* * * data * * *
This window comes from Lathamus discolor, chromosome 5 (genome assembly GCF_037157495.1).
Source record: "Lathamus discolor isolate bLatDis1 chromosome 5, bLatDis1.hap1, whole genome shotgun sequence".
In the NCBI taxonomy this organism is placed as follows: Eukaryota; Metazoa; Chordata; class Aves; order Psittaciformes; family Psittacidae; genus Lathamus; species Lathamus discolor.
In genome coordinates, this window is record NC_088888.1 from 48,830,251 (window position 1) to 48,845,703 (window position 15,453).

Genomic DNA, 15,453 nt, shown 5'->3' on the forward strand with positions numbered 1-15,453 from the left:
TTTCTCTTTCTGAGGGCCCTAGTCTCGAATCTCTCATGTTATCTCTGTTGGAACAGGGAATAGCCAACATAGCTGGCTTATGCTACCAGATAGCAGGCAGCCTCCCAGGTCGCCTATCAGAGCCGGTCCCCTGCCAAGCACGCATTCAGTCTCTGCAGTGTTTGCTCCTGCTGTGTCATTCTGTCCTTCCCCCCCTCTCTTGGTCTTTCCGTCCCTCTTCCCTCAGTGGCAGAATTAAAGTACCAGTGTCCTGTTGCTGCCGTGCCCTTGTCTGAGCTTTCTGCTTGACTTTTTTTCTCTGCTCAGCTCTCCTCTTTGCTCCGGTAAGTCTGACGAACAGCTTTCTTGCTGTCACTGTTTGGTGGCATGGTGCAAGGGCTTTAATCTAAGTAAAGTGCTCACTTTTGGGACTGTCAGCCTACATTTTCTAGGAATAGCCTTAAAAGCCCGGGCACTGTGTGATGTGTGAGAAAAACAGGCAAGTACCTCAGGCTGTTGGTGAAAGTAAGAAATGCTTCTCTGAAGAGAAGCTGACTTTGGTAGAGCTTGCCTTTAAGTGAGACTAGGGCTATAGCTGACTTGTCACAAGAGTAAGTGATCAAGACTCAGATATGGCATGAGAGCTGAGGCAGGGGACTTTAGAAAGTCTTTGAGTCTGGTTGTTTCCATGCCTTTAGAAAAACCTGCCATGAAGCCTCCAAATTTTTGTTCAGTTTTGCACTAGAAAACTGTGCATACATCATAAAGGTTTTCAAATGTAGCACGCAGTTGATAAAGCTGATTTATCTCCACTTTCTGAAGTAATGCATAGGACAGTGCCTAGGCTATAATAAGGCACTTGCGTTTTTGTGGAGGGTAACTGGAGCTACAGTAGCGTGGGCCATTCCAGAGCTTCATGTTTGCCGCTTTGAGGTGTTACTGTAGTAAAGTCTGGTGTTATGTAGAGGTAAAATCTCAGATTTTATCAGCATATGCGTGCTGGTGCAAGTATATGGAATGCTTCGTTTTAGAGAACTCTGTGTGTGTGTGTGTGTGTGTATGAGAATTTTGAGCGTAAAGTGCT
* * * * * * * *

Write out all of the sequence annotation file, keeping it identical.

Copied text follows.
This window comes from Lathamus discolor, chromosome 5 (genome assembly GCF_037157495.1).
Source record: "Lathamus discolor isolate bLatDis1 chromosome 5, bLatDis1.hap1, whole genome shotgun sequence".
In the NCBI taxonomy this organism is placed as follows: Eukaryota; Metazoa; Chordata; class Aves; order Psittaciformes; family Psittacidae; genus Lathamus; species Lathamus discolor.
In genome coordinates, this window is record NC_088888.1 from 48,830,251 (window position 1) to 48,845,703 (window position 15,453).

Genomic DNA, 15,453 nt, shown 5'->3' on the forward strand with positions numbered 1-15,453 from the left:
TTTCTCTTTCTGAGGGCCCTAGTCTCGAATCTCTCATGTTATCTCTGTTGGAACAGGGAATAGCCAACATAGCTGGCTTATGCTACCAGATAGCAGGCAGCCTCCCAGGTCGCCTATCAGAGCCGGTCCCCTGCCAAGCACGCATTCAGTCTCTGCAGTGTTTGCTCCTGCTGTGTCATTCTGTCCTTCCCCCCCTCTCTTGGTCTTTCCGTCCCTCTTCCCTCAGTGGCAGAATTAAAGTACCAGTGTCCTGTTGCTGCCGTGCCCTTGTCTGAGCTTTCTGCTTGACTTTTTTTCTCTGCTCAGCTCTCCTCTTTGCTCCGGTAAGTCTGACGAACAGCTTTCTTGCTGTCACTGTTTGGTGGCATGGTGCAAGGGCTTTAATCTAAGTAAAGTGCTCACTTTTGGGACTGTCAGCCTACATTTTCTAGGAATAGCCTTAAAAGCCCGGGCACTGTGTGATGTGTGAGAAAAACAGGCAAGTACCTCAGGCTGTTGGTGAAAGTAAGAAATGCTTCTCTGAAGAGAAGCTGACTTTGGTAGAGCTTGCCTTTAAGTGAGACTAGGGCTATAGCTGACTTGTCACAAGAGTAAGTGATCAAGACTCAGATATGGCATGAGAGCTGAGGCAGGGGACTTTAGAAAGTCTTTGAGTCTGGTTGTTTCCATGCCTTTAGAAAAACCTGCCATGAAGCCTCCAAATTTTTGTTCAGTTTTGCACTAGAAAACTGTGCATACATCATAAAGGTTTTCAAATGTAGCACGCAGTTGATAAAGCTGATTTATCTCCACTTTCTGAAGTAATGCATAGGACAGTGCCTAGGCTATAATAAGGCACTTGCGTTTTTGTGGAGGGTAACTGGAGCTACAGTAGCGTGGGCCATTCCAGAGCTTCATGTTTGCCGCTTTGAGGTGTTACTGTAGTAAAGTCTGGTGTTATGTAGAGGTAAAATCTCAGATTTTATCAGCATATGCGTGCTGGTGCAAGTATATGGAATGCTTCGTTTTAGAGAACTCTGTGTGTGTGTGTGTGTGTGTATGAGAATTTTGAGCGTAAAGTGCT